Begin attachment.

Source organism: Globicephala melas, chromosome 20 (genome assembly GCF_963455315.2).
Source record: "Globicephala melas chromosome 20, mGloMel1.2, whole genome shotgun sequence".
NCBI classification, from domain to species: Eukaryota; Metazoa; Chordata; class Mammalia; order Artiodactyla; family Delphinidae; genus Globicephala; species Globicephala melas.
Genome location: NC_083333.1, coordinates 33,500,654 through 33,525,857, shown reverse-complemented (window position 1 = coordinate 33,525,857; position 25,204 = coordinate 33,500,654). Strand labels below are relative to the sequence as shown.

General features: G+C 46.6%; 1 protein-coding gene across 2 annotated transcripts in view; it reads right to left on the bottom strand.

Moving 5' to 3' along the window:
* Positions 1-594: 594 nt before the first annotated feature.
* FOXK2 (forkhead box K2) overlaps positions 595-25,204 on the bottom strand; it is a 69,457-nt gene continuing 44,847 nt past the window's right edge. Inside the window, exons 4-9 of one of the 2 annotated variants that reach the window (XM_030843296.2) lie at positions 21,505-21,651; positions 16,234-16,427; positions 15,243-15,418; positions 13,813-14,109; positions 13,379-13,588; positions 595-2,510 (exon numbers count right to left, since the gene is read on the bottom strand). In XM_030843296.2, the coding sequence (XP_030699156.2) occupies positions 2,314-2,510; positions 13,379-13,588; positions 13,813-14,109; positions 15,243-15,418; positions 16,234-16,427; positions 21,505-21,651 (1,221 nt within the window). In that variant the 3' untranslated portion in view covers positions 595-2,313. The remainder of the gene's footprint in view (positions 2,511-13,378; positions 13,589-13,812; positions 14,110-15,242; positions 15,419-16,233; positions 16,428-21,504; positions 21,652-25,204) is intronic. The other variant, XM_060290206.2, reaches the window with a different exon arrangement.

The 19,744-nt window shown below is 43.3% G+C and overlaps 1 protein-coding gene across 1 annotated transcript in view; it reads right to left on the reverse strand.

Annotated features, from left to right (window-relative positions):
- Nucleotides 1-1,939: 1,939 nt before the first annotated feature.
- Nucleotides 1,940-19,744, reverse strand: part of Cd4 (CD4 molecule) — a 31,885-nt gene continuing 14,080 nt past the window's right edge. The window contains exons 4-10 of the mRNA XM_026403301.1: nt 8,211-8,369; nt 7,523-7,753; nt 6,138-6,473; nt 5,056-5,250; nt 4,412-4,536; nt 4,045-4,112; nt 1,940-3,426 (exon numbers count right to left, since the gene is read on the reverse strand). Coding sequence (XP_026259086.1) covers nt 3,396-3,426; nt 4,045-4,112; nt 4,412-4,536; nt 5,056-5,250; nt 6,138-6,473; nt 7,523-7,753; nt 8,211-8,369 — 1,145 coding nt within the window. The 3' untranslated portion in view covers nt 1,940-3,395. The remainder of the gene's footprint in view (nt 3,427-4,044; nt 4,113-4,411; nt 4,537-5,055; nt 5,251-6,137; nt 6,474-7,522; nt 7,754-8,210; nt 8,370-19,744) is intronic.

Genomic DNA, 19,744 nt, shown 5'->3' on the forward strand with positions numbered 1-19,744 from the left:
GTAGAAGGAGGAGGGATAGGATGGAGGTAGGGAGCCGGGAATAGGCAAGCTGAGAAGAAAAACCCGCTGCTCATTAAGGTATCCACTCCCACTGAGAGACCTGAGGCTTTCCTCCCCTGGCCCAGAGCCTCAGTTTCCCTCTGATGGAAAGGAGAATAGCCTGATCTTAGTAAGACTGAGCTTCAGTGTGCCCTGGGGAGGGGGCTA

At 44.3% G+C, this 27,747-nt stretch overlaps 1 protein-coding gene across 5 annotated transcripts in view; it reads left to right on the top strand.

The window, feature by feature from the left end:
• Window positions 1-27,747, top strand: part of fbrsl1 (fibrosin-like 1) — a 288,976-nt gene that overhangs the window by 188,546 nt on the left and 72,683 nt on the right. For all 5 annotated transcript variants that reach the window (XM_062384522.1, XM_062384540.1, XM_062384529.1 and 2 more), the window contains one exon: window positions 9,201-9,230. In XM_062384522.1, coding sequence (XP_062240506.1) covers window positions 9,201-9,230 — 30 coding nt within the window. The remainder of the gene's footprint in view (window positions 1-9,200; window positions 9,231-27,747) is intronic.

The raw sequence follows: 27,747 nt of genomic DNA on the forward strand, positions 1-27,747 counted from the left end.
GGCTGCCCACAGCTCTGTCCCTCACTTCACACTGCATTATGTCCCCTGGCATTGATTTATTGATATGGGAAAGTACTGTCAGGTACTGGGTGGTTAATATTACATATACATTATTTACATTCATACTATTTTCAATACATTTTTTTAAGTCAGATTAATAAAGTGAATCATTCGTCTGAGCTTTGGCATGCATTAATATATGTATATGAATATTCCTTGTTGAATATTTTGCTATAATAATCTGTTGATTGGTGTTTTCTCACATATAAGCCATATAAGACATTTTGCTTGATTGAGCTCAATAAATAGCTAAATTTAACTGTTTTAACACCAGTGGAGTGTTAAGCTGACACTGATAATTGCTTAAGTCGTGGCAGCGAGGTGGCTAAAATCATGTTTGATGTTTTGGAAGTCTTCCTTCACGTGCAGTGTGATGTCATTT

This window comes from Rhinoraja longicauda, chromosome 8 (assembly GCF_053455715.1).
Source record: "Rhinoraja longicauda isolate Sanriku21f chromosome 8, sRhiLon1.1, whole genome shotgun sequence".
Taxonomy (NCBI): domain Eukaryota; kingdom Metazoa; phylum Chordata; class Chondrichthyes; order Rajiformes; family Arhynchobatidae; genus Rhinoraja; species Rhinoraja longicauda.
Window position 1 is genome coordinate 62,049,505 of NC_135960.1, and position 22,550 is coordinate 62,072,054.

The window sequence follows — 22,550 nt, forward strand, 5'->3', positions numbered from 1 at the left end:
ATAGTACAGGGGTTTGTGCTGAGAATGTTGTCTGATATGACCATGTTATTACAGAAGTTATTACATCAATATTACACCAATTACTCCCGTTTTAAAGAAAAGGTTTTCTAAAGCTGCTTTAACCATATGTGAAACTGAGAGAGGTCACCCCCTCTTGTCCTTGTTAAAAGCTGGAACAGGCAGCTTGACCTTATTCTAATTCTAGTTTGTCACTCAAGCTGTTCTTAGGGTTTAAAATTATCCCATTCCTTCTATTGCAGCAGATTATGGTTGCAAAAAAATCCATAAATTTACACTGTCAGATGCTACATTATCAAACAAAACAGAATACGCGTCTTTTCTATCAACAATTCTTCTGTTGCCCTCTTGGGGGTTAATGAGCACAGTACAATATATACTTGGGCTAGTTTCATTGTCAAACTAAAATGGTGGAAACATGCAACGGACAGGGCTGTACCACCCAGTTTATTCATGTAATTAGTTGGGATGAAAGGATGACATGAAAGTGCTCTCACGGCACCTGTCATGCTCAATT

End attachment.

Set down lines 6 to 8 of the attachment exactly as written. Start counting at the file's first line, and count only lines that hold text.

Moving 5' to 3' along the window:
* Positions 1-594: 594 nt before the first annotated feature.
* FOXK2 (forkhead box K2) overlaps positions 595-25,204 on the bottom strand; it is a 69,457-nt gene continuing 44,847 nt past the window's right edge. Inside the window, exons 4-9 of one of the 2 annotated variants that reach the window (XM_030843296.2) lie at positions 21,505-21,651; positions 16,234-16,427; positions 15,243-15,418; positions 13,813-14,109; positions 13,379-13,588; positions 595-2,510 (exon numbers count right to left, since the gene is read on the bottom strand). In XM_030843296.2, the coding sequence (XP_030699156.2) occupies positions 2,314-2,510; positions 13,379-13,588; positions 13,813-14,109; positions 15,243-15,418; positions 16,234-16,427; positions 21,505-21,651 (1,221 nt within the window). In that variant the 3' untranslated portion in view covers positions 595-2,313. The remainder of the gene's footprint in view (positions 2,511-13,378; positions 13,589-13,812; positions 14,110-15,242; positions 15,419-16,233; positions 16,428-21,504; positions 21,652-25,204) is intronic. The other variant, XM_060290206.2, reaches the window with a different exon arrangement.